This is a weekly feature on the NMA Blog, running each Friday, where we highlight seven of the most interesting driving news stories of the week.
California: ACLU sues LAPD and Sheriff’s Department over license plate scanners
Both the Los Angeles Sheriff’s Department and the Los Angeles Police Department have become big fans of cameras that capture license plate numbers and check them against information in registration and criminal databases. Authorities tout how the information helps find stolen cars and help solve investigations, but the American Civil Liberties Union has an issue with the police holding onto the plate images of innocent people.
North Carolina: Court costs – where your fine from speeding tickets really goes
Many drivers know it’s the court costs that will really ding you, typically tacking on almost 200 dollars to your initial speeding fine. You may be surprised to learn hardly any of the “court costs” actually make it back to the courts. The vast majority of the court cost money actually goes straight to the state’s general fund.
Florida: Shortened yellow lights lead to more tickets
A subtle, but significant tweak to Florida’s rules regarding traffic signals has allowed local cities and counties to shorten yellow light intervals, resulting in millions of dollars in additional red-light camera fines.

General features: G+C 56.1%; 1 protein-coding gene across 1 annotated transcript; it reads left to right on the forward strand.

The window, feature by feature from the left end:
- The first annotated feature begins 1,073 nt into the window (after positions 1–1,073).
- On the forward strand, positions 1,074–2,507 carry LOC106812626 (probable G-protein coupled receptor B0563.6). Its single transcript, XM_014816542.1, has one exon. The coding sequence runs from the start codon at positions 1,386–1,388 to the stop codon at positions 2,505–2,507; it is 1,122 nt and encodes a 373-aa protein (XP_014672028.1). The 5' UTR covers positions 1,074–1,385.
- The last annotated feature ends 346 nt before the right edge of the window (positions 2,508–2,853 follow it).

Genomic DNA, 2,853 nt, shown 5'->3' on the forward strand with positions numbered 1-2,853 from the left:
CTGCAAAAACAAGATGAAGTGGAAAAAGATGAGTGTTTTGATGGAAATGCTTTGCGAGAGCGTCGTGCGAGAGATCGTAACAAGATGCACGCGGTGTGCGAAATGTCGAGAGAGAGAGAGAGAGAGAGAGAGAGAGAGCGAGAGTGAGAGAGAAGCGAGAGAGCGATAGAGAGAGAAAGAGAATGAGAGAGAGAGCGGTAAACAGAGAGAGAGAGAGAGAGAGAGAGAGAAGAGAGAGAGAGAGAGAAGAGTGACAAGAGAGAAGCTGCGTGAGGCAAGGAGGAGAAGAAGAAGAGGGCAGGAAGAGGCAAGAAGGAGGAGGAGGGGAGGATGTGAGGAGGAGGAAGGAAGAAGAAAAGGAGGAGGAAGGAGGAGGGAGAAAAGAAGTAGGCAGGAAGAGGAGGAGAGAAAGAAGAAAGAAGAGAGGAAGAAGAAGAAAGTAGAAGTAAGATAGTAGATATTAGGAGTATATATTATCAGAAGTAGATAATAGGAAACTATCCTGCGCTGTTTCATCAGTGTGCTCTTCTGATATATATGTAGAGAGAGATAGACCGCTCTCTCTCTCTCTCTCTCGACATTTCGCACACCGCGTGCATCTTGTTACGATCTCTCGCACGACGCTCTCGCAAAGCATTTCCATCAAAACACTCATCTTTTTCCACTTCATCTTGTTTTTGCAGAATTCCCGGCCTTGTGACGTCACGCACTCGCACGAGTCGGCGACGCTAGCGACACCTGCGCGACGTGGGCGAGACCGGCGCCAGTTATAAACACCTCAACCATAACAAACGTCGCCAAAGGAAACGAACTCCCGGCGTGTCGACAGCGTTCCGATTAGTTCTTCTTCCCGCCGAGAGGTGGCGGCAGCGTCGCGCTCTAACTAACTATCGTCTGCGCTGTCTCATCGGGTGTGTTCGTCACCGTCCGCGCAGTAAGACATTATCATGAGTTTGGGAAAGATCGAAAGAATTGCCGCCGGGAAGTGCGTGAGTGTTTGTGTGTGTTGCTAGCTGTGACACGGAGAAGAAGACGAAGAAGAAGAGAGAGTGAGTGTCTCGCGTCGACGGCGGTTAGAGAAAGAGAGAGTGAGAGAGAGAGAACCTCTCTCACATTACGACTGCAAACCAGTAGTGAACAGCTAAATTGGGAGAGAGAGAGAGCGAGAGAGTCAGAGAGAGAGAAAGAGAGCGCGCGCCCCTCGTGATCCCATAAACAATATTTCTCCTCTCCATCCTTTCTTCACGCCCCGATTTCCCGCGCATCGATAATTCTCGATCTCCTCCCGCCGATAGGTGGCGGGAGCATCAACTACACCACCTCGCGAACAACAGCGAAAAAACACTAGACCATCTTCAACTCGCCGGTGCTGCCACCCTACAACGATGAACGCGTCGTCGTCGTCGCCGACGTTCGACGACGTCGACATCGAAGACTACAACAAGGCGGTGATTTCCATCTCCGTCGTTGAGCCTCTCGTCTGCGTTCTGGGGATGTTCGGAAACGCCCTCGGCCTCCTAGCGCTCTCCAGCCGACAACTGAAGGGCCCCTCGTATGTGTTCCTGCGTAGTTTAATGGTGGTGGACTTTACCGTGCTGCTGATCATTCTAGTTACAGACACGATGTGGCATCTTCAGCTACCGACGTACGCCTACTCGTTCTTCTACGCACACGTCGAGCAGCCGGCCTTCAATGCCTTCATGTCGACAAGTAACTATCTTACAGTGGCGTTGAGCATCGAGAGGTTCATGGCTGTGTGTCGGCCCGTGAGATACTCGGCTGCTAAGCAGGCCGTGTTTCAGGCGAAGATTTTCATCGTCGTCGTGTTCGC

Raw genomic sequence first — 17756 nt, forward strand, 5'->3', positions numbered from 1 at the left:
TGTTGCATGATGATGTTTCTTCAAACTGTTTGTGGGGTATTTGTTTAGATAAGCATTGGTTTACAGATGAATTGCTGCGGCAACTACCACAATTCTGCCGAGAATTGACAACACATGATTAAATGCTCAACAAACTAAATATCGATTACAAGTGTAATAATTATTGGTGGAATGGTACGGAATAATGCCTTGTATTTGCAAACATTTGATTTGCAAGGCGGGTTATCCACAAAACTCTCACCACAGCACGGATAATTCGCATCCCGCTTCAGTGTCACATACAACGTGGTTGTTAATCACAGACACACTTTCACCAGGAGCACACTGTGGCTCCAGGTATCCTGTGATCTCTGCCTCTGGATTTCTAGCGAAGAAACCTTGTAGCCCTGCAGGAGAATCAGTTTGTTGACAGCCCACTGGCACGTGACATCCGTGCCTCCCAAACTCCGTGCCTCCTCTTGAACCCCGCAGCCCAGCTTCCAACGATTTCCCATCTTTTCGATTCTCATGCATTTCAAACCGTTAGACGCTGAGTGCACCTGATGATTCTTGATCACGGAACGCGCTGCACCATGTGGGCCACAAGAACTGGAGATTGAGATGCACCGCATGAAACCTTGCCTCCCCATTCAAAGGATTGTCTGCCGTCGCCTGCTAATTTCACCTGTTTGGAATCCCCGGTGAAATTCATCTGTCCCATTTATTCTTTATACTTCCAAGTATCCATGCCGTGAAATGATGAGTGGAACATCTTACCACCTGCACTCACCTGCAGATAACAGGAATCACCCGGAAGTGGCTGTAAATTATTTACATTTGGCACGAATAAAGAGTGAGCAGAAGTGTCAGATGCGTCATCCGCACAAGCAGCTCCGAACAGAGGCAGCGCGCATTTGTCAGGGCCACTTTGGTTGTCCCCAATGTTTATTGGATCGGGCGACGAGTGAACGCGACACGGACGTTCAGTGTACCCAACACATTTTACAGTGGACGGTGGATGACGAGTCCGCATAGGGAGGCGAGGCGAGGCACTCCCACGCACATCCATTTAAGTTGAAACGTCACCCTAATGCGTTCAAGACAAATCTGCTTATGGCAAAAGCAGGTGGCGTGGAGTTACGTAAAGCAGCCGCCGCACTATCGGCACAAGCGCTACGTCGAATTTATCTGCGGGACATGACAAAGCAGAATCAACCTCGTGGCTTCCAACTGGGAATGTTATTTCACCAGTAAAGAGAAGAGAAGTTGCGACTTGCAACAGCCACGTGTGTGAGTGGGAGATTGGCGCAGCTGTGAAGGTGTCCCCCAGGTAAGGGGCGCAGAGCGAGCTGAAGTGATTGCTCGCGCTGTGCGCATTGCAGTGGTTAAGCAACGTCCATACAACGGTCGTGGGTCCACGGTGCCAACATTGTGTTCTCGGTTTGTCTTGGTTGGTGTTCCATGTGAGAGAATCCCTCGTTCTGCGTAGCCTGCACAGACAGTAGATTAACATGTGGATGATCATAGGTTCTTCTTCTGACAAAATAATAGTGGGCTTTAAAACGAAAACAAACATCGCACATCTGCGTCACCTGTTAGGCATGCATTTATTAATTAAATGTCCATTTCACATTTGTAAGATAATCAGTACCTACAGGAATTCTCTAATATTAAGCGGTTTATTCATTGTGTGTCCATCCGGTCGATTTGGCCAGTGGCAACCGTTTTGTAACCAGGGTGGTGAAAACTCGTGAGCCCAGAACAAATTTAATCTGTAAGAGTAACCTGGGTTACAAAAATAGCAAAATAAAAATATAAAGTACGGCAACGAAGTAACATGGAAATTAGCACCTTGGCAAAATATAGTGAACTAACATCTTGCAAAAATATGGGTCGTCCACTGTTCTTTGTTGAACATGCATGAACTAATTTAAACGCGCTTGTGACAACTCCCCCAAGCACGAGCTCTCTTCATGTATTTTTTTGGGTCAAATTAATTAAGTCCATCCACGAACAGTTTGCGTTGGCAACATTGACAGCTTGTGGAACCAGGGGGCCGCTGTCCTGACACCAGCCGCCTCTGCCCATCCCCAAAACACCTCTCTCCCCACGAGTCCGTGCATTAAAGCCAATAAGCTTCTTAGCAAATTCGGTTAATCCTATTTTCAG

Illinois: Proof lacking red-light cameras installed at most dangerous intersections
The Chicago Inspector General’s Office said in an audit summary Tuesday that the Chicago Department of Transportation cannot prove it installed red-light cameras on the city’s most crash-prone intersections as promised. The audit suggests CDOT should implement and follow “clear” criteria for choosing red-light camera placement and keep records on the decisions and basis for each location.
Minnesota: What metro area city tickets speeders more than others?
On average, nearly 120,000 people are ticketed for speeding in the seven-county metro area each year. We spent months crunching the numbers and discovered your chance of getting caught varies greatly from city to city.
New Jersey: Bill would make it easier to reduce speed limits to 15 mph
A bill penned by Burlington County legislator Scott Rudder and Assemblywoman Celeste Riley would require the New Jersey Department of Transportation to reduce the speed limit on qualified local roads from 25 mph to 15 or 20 mph if a community association or majority of the residents in a neighborhood request it. The bill would apply only to access streets within residential neighborhoods where the majority of streets do not have sidewalks.
New Jersey: Coming soon to the skies near you
It sounds like something dreamed up for “The Jetsons” — flying vehicles flitting through the skies, transporting everything from medical devices to Chinese food, no pilot required. But in two years, New Jerseyans may see these airborne robots soaring above them on the Turnpike, a cause of concern for some and a source of wonder for others.